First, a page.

Announcements

Job offersmore »



Tweeting Growers

Top 5 - yesterday

Top 5 - last week

Top 5 - last month

Exchange ratesmore »




KeyGene bolsters patents and licensing program

KeyGene has further strengthened its Next Generation Sequencing (NGS) patent estate by recent grants of patents in the United States, China, Hong Kong and India. Furthermore, KeyGene announces expansion of its out-licensing program. The company aims to enable service providers, research- and diagnostic product manufacturers as well as academic organizations globally to use and offer its patented technologies. Recently issued patents protecting methods for NGS-based variant detection include US 9,702,004, US 9,777,324, and US 9,745,627, ZL201410177894.1 (China and Hong-Kong) and 289590 and 287606 (India).

To serve its customers in crop improvement KeyGene has developed a number of highly sensitive and cost-effective NGS-based workflows. These methods enable discovery and detection of genetic variation, either naturally occurring or introduced via random mutagenesis. Methods included are Sequence-Based Genotyping, KeyPoint mutation screening and KeyGene SNPSelect. Beyond application in crops, these molecular indexing, barcoded amplicon and (exome) capturing approaches are powerful in today’s life sciences research and diagnostics. Application areas encompass farm animal breeding and human hereditary and somatic mutation detection including liquid biopsies.

KeyGene offers its patented NGS applications to customers and licensees and concluded more than twenty license agreements. To continue providing broad access to these powerful methods, KeyGene is committed to license interested parties in all fields of life sciences.

Arjen van Tunen, CEO of KeyGene, states: “NGS methods have revolutionized the way genetic analysis and molecular diagnostics are conducted today. They provide unparalleled sensitivity, speed and accuracy. Conventional detection platforms have been replaced by direct read-out of genetic variants at the sequence level, even when extremely rare. The revolutionary impact of NGS on research and diagnostics has now become truly visible and provides new opportunities for crop variety development to produce more food and feed and in the medical field to diagnose, prevent and cure diseases. We are committed to advance crop improvement using NGS and are also keen to see these methods being adopted in other fields of use.”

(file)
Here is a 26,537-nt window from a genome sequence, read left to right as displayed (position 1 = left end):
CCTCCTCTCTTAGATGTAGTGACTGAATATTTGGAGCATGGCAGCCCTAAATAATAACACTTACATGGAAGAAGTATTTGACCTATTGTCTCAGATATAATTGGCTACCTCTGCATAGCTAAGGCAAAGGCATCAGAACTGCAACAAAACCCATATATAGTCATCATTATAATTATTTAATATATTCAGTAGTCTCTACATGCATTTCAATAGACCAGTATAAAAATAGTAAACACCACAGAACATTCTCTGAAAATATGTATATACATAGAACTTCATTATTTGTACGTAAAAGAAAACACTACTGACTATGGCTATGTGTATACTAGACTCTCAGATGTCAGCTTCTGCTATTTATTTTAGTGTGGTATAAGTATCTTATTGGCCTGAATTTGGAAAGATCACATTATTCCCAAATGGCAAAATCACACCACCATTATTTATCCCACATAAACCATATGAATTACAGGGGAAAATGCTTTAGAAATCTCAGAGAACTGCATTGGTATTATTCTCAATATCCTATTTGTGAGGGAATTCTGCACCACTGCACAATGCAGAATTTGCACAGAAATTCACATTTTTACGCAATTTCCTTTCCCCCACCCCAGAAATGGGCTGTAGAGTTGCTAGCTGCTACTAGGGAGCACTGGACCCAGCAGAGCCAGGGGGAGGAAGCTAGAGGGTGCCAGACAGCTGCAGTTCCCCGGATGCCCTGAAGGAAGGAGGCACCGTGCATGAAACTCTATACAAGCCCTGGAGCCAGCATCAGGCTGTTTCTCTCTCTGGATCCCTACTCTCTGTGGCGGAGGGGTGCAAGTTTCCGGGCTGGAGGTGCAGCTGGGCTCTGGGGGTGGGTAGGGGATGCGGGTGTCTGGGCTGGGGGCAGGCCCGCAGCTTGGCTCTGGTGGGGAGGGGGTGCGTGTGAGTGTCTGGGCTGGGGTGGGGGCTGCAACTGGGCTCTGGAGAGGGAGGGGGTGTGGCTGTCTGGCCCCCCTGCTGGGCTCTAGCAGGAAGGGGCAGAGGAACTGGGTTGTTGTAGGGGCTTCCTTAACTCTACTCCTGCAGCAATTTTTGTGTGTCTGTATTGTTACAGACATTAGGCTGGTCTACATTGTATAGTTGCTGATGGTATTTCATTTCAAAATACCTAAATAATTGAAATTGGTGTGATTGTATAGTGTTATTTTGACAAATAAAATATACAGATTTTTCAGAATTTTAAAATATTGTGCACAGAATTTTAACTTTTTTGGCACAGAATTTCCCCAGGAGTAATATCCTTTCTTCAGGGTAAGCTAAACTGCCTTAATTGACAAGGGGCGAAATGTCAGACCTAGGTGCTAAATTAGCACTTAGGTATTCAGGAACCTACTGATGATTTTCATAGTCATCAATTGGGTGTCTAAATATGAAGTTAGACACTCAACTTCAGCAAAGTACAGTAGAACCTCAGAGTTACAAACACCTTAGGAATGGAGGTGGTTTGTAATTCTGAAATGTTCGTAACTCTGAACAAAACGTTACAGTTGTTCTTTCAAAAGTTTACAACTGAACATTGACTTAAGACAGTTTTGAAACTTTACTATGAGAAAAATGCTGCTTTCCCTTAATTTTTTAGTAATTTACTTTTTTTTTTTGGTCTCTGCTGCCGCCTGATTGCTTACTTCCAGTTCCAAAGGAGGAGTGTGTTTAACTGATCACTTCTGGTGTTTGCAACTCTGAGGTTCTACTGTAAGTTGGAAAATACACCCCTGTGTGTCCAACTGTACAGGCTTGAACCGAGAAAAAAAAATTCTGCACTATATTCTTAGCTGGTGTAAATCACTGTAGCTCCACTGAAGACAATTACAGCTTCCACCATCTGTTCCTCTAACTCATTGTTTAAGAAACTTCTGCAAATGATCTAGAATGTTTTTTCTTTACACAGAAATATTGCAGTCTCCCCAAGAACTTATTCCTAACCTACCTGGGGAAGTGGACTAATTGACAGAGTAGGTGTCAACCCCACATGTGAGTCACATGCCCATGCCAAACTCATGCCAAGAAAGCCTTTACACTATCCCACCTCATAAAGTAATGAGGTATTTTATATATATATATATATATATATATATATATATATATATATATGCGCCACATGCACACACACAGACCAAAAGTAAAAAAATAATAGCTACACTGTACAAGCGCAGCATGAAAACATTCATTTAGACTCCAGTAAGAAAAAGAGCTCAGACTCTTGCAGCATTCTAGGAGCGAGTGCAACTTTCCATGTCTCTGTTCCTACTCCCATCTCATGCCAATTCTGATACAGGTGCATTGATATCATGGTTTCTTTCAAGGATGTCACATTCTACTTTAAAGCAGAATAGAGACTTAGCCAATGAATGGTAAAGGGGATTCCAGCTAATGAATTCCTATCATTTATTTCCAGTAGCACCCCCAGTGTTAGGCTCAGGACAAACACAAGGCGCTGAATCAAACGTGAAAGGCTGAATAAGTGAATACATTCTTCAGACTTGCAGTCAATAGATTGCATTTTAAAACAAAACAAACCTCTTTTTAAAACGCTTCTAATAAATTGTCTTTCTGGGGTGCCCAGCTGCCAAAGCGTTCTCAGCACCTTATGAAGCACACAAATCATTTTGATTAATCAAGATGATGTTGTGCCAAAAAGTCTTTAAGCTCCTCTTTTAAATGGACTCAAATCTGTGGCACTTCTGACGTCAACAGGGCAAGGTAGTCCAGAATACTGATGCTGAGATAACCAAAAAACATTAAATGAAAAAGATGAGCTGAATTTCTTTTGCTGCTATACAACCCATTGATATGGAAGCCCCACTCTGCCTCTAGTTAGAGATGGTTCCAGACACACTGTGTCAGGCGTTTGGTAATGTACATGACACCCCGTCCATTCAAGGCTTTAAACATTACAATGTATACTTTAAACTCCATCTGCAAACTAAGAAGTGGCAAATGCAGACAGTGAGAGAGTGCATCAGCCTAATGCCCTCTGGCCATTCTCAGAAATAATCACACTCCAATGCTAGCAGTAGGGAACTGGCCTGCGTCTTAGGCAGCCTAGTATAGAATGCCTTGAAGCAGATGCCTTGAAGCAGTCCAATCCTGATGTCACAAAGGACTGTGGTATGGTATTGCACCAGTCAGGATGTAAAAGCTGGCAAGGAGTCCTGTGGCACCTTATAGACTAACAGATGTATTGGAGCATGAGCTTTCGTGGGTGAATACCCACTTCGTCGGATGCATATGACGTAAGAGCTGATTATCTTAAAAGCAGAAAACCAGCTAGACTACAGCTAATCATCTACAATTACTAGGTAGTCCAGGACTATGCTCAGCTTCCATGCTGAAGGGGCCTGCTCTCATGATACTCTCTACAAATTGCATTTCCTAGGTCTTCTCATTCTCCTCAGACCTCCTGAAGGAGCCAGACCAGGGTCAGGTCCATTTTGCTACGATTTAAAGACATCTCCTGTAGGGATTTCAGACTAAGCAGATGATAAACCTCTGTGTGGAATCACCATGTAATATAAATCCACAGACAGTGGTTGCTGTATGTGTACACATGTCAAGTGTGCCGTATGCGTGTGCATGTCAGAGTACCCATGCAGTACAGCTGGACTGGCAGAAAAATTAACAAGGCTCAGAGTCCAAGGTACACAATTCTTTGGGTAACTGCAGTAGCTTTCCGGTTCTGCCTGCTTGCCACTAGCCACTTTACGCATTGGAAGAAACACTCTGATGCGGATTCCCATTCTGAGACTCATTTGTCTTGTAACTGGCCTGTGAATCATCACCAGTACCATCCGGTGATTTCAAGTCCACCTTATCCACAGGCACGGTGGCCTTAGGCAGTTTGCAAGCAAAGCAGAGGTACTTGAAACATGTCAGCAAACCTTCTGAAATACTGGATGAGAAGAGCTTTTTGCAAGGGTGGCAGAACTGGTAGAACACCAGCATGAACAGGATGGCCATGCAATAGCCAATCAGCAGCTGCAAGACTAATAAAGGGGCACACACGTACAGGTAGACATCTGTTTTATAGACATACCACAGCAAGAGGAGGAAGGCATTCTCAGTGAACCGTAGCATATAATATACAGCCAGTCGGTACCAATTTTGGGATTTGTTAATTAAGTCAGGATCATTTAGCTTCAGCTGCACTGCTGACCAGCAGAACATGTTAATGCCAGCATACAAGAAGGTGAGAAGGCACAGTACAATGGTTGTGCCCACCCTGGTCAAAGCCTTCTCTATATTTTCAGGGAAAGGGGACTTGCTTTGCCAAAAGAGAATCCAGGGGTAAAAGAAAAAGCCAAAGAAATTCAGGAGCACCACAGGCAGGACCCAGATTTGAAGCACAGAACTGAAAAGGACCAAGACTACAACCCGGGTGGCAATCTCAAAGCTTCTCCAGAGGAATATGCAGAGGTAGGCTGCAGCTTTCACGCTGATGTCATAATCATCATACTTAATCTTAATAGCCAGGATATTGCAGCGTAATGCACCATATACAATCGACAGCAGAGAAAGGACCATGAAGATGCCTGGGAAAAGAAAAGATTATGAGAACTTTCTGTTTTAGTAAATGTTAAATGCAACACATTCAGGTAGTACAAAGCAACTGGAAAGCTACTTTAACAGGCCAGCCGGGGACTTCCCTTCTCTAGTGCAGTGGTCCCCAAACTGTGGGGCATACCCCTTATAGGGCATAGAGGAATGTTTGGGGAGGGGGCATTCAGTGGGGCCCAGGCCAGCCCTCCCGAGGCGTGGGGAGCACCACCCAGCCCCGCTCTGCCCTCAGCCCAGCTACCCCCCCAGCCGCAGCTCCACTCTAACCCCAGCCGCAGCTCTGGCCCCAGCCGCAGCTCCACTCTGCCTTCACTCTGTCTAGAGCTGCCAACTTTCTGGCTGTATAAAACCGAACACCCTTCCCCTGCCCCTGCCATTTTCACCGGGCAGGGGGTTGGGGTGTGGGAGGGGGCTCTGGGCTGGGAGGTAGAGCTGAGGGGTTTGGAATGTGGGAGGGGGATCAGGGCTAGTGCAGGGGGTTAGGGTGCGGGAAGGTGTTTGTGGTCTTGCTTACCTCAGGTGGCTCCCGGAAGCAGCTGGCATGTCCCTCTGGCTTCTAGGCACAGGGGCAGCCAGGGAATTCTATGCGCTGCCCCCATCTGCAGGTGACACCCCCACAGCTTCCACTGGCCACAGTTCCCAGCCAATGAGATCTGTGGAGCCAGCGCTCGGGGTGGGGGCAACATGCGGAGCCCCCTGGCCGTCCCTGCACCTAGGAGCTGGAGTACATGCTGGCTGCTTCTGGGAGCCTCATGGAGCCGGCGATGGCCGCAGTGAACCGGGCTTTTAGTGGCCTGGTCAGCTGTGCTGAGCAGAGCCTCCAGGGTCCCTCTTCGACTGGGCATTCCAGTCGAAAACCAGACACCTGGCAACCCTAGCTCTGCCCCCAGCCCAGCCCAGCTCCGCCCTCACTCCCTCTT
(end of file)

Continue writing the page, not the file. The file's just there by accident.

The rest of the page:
For more information:
KeyGene Netherlands
Agro Business Park 90
6708 PW Wageningen
The Netherlands

P.O. Box 216
6700 AE Wageningen
The Netherlands
T +31 (0)317 466 866
F +31 (0)317 424 939
www.keygene.com

Publication date: 1/12/2018

 


 

Other news in this sector:

4/20/2018 "Modern biology will maximize potential of vertical controlled-environment agriculture"
4/18/2018 Syngenta strengthens vegetable seed business in sweet corn
4/17/2018 "It's harder for varieties from overseas to enter Australian market"
4/17/2018 Presenting fruit quality of the past in modern varieties
4/17/2018 Spain: Sakata inaugurates new research centre in Almeria
4/17/2018 Plants are better in dealing with too much light than previously thought
4/17/2018 New tomato variety resistant to many insects
4/17/2018 US (IN): Career takes root in starting new plants
4/13/2018 France: New varieties shown at Indoor Lettuce Discovery Day
4/11/2018 Hazera launches new breeding & trial station in Turkey
4/6/2018 UF/IFAS expert urges scientists to breed for flavor
4/4/2018 US: Vegetable breeder launches two new celery lines
4/4/2018 Chinese breeder introduces colourful cherry tomatoes
3/30/2018 New breeding technologies successful to grow salt resistant crops
3/30/2018 Secretary Perdue issues USDA statement on plant breeding innovation
3/30/2018 US (CA): Seed Library of Los Angeles builds food security awareness
3/29/2018 US: Regulatory barriers to developing innovative agricultural biotechnology
3/28/2018 Vietnam: the rise of hydroponic lettuce
3/26/2018 KeyGene fortifies NGS patent licencing program
3/26/2018 Spain: New facilities for research on strawberries and raspberries